2023 a Was Good Year for Moorhead Housing

Nancy Edmonds Hanson

When Moorhead leaders look for future growth, the need for more housing often comes up first. Kristie Leshovsky has good news for them: 2023 was a banner year.
“Moorhead issued the highest number of residential building permits in the last five years,” the community development director told the city council Monday. Permits for single-family homes in the post-pandemic years reached 111, an 82% increase over 2022, while a 62% boost in multi-family units will add 224 apartments to the city’s rental inventory.
While nearly double the number of residential permits issued in 2022, last year’s number is still below the average of 131 new houses reached over the past decade. The greatest number of permits, 50, was issued to Jordahl Custom Homes. Diamond Rock Development received permits for 14, and J.V. Hough for 12. A total of 18 firms had built or were building single-family homes at the end of 2023.
At the same time, sales of existing home were the lowest since the pandemic. In 2021, 799 were purchased at a median sales price of $229,000; the next year, comparable numbers were 671 and $240,000. In 2023, she reported, just 484 sales were recorded, but the median price was up to $260,000.
Developers filed permits for three large apartment buildings – Enclave’s Compass Apartments at 500 30th Ave. S., part of a complex that will ultimately include 210 units, and Sterling Properties 105-apartment Fairmont Flats at 801 Second Ave. N. A permit was also issued for the 36-unit Silver Lining Apartments being built for permanent supportive housing.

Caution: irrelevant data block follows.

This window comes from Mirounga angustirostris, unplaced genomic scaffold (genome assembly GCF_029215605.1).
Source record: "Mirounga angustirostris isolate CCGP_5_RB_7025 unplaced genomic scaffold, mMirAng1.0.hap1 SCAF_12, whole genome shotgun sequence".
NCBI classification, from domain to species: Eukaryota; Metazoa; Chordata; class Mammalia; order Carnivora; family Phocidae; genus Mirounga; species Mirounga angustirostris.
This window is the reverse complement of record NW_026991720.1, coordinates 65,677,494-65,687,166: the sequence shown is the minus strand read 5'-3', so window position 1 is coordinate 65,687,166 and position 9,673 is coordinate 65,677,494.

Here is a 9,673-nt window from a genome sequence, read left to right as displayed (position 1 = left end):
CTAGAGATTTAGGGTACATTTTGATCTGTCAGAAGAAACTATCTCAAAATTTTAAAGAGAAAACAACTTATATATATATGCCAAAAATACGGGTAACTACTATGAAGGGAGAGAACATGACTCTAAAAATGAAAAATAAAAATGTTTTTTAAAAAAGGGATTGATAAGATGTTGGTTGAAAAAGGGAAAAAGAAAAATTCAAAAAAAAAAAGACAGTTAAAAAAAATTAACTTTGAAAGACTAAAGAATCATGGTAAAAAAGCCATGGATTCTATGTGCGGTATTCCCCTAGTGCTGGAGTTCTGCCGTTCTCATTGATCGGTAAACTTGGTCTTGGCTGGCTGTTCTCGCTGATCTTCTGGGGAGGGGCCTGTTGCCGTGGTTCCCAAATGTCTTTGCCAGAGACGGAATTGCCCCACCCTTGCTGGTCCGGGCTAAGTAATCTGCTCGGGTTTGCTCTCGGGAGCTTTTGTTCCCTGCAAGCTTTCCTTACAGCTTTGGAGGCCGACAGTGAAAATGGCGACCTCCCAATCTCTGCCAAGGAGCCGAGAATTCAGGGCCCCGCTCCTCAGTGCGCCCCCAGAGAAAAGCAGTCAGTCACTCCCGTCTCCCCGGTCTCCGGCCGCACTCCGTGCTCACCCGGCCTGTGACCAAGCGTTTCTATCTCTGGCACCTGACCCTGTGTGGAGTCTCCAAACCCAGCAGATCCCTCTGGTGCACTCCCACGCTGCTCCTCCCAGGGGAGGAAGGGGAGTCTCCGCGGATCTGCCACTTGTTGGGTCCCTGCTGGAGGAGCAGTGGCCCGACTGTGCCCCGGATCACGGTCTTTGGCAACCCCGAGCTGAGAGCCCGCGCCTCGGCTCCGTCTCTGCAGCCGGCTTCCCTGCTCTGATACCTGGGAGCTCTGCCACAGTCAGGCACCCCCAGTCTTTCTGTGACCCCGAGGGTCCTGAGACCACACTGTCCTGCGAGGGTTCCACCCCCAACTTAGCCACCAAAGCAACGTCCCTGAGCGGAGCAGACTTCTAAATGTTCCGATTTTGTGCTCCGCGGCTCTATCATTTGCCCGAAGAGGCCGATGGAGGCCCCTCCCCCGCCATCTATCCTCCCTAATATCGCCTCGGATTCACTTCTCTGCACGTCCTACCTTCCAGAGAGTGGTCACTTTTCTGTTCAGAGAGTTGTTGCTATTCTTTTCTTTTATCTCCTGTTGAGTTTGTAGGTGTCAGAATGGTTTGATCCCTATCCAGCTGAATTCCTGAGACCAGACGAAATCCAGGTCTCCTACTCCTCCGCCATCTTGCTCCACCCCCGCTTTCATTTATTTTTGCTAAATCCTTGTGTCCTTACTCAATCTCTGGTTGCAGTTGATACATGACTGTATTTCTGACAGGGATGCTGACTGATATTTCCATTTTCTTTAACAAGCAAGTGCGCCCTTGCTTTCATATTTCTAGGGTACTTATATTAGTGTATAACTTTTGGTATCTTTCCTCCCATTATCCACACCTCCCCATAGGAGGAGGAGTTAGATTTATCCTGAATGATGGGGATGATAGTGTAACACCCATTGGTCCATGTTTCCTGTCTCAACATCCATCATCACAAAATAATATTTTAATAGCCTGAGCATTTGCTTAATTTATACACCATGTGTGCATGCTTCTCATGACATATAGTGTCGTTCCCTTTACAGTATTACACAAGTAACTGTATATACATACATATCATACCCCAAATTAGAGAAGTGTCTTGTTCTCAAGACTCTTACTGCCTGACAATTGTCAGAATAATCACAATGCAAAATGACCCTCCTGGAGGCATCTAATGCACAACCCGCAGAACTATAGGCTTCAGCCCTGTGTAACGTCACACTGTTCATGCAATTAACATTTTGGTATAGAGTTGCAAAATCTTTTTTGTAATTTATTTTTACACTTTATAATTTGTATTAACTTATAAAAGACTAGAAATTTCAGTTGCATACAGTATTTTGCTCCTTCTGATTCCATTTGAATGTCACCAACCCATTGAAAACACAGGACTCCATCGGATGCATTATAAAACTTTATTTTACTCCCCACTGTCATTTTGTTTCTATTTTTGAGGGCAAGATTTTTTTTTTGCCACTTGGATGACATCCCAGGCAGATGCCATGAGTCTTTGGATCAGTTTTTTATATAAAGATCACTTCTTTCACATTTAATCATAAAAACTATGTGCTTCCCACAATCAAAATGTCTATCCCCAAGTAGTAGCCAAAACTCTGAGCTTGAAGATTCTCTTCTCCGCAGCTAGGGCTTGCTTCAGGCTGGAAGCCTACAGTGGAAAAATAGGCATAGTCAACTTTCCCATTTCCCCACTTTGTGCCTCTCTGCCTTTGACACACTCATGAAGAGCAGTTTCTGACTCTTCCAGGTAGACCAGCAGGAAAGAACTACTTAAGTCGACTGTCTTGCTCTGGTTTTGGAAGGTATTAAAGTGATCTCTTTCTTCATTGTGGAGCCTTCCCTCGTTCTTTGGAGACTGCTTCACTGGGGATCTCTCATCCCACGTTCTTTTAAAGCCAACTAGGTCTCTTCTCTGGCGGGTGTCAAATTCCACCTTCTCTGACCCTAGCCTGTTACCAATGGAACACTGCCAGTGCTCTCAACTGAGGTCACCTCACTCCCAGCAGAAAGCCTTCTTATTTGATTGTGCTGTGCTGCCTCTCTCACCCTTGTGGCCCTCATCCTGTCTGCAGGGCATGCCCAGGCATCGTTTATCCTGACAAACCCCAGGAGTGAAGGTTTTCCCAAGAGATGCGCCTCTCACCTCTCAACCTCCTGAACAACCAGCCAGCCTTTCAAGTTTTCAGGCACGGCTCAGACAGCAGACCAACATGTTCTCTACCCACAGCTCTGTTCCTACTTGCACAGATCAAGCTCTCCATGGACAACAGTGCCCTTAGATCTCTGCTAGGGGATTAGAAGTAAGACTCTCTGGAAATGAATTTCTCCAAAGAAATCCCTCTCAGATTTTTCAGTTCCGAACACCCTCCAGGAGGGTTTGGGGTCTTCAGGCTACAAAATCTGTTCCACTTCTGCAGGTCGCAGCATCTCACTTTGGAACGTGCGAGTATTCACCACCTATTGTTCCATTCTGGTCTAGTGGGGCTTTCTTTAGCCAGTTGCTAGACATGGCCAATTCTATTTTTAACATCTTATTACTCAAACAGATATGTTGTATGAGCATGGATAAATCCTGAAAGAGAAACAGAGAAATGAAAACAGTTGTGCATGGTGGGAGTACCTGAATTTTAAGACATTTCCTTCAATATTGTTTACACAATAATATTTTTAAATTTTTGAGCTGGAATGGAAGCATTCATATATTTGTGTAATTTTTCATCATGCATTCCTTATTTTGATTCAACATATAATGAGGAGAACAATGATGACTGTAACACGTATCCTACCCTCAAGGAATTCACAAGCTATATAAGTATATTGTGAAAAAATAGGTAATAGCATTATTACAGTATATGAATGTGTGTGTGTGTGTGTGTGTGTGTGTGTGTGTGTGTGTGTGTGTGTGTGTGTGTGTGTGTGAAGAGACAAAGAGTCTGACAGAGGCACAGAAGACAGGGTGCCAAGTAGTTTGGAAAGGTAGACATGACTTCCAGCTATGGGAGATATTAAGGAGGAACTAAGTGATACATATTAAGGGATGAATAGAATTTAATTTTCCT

Meanwhile, specialized housing numbers also grew. Eventide Senior Living’s Sanders Flats, designed for 55+ renters, was in its final stages. Affordable units were also completed at the Emery Apartments on 30th Avenue South, with 52 of its 130 apartments designated as affordable. North Moorhead Village at 2781 Eighth Ave. N. added 46 to the local housing stock.
Leshovsky detailed the incentives that the city offers to encourage housing construction. New homeowners qualify for a two-year property tax rebate, starting when their house is completed. Last year, 218 homeowners received the tax incentive. The program, called “Make Moorhead Home,” is due to expire at the end of 2024.
The Downpayment Assistance program helps income-eligible home buyers with down payments. Working in partnership with Minnesota Housing, 45 loans were provided across Clay County last year. They amounted to more than $8 million. The citywide incentive is a loan for first-time home buyers that defers $5,000 at zero interest.
A third incentive, Leshovsky reported, was not used at all in 2023. First-time home buyers can qualify for the program to defer $5,000 (at zero interest) toward special assessments on their newly built home.
Finally, Gate City Bank works with the city to keep mature neighborhoods strong by helping homeowners reinvest in their older homes. Twenty-three homeowners applied for the low-interest loans in 2023.
As for multi-family incentives, development projects with four or more units may be eligible for a property tax exemption for new construction, expansion or rehabilitation of existing facilities. Three have received exemptions in the past year: Silver Linings Apartments, Block 37 Flats and 12th and Main Apartments. Exemptions and employee credits have been awarded to other housing projects that provide health-related services; Farmstead Care, Arbor Park Living Center, Lilac Homes and Beehive Homes have all received them in the past.
The community development director told council members that’s there are plenty of residential lots available to accommodate future growth. “We have 287 fully serviced, buildable lots available in various subdivisions,” she said, including Horizon Shores and Kendalls on the east central margin of the city and nine south of Interstate 94, including Johnson Farms, Prairie Parkway, Village Green, Tessa Terrace, Allison Parkway, Hampton Place, Stonemill Estates, Prairie Meadows and Shepherd Meadows. At the current rate of growth, she said, that amounts to about two years of building at the present pace.

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